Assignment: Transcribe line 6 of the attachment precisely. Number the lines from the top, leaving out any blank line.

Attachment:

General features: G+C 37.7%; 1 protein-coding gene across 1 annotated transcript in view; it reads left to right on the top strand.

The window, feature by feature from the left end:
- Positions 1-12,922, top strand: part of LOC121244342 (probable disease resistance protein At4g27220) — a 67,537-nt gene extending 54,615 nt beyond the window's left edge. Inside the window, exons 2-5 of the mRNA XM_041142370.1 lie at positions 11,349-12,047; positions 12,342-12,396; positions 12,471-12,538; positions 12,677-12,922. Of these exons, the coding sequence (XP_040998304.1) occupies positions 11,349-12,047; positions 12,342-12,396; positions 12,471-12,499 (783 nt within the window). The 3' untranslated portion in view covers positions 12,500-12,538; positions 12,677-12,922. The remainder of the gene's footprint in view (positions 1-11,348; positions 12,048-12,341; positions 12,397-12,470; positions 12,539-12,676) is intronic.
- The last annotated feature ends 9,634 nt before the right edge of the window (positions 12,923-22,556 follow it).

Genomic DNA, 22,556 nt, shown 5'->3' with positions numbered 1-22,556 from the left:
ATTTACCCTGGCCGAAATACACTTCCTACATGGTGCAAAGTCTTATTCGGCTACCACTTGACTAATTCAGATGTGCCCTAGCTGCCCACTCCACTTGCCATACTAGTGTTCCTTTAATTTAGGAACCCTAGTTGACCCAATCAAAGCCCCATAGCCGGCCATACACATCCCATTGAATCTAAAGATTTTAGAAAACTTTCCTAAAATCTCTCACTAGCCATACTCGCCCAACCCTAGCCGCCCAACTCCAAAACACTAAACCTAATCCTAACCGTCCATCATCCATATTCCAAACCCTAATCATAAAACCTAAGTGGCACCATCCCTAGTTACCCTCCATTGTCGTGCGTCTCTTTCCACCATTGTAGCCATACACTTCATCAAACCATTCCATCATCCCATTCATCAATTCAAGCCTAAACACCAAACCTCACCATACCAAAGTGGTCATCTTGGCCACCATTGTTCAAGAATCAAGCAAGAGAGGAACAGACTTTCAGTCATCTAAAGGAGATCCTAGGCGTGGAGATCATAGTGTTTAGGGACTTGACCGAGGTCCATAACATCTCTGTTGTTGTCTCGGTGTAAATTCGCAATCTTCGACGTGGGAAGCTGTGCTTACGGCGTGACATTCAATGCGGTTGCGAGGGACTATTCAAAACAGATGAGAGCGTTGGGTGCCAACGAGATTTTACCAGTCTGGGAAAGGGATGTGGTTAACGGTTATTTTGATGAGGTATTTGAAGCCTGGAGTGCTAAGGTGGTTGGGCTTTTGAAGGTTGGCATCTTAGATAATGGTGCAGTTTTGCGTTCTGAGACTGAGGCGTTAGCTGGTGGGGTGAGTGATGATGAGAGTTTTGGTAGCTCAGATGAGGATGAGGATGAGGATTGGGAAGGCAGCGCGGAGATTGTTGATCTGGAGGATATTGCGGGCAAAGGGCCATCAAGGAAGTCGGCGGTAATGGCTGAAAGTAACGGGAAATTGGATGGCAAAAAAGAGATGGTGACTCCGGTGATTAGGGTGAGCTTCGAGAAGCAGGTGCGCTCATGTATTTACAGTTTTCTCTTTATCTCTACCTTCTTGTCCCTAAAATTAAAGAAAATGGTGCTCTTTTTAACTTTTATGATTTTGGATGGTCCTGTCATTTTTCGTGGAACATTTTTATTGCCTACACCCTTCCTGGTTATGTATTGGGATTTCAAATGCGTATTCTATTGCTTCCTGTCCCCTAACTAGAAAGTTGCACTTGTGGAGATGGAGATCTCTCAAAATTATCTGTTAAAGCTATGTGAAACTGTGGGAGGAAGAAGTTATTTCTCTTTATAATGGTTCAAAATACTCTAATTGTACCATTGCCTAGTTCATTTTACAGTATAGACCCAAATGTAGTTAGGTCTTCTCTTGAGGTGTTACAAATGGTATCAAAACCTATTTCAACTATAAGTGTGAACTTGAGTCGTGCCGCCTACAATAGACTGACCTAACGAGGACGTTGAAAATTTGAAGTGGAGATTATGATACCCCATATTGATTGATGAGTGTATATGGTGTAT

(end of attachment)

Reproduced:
ATTTACCCTGGCCGAAATACACTTCCTACATGGTGCAAAGTCTTATTCGGCTACCACTTGACTAATTCAGATGTGCCCTAGCTGCCCACTCCACTTGCCATACTAGTGTTCCTTTAATTTAGGAACCCTAGTTGACCCAATCAAAGCCCCATAGCCGGCCATACACATCCCATTGAATCTAAAGATTTTAGAAAACTTTCCTAAAATCTCTCACTAGCCATACTCGCCCAACCCTAGCCGCCCAACTCCAAAACACTAAACCTAATCCTAACCGTCCATCATCCATATTCCAAACCCTAATCATAAAACCTAAGTGGCACCATCCCTAGTTACCCTCCATTGTCGTGCGTCTCTTTCCACCATTGTAGCCATACACTTCATCAAACCATTCCATCATCCCATTCATCAATTCAAGCCTAAACACCAAACCTCACCATACCAAAGTGGTCATCTTGGCCACCATTGTTCAAGAATCAAGCAAGAGAGGAACAGACTTTCAGTCATCTAAAGGAGATCCTAGGCGTGGAGATCATAGTGTTTAGGGACTTGACCGAGGTCCATAACATCTCTGTTGTTGTCTCGGTGTAAATTCGCAATCTTCGACGTGGGAAGCTGTGCTTACGGCGTGACATTCAATGCGGTTGCGAGGGACTATTCAAAACAGATGAGAGCGTTGGGTGCCAACGAGATTTTACCAGTCTGGGAAAGGGATGTGGTTAACGGTTATTTTGATGAGGTATTTGAAGCCTGGAGTGCTAAGGTGGTTGGGCTTTTGAAGGTTGGCATCTTAGATAATGGTGCAGTTTTGCGTTCTGAGACTGAGGCGTTAGCTGGTGGGGTGAGTGATGATGAGAGTTTTGGTAGCTCAGATGAGGATGAGGATGAGGATTGGGAAGGCAGCGCGGAGATTGTTGATCTGGAGGATATTGCGGGCAAAGGGCCATCAAGGAAGTCGGCGGTAATGGCTGAAAGTAACGGGAAATTGGATGGCAAAAAAGAGATGGTGACTCCGGTGATTAGGGTGAGCTTCGAGAAGCAGGTGCGCTCATGTATTTACAGTTTTCTCTTTATCTCTACCTTCTTGTCCCTAAAATTAAAGAAAATGGTGCTCTTTTTAACTTTTATGATTTTGGATGGTCCTGTCATTTTTCGTGGAACATTTTTATTGCCTACACCCTTCCTGGTTATGTATTGGGATTTCAAATGCGTATTCTATTGCTTCCTGTCCCCTAACTAGAAAGTTGCACTTGTGGAGATGGAGATCTCTCAAAATTATCTGTTAAAGCTATGTGAAACTGTGGGAGGAAGAAGTTATTTCTCTTTATAATGGTTCAAAATACTCTAATTGTACCATTGCCTAGTTCATTTTACAGTATAGACCCAAATGTAGTTAGGTCTTCTCTTGAGGTGTTACAAATGGTATCAAAACCTATTTCAACTATAAGTGTGAACTTGAGTCGTGCCGCCTACAATAGACTGACCTAACGAGGACGTTGAAAATTTGAAGTGGAGATTATGATACCCCATATTGATTGATGAGTGTATATGGTGTAT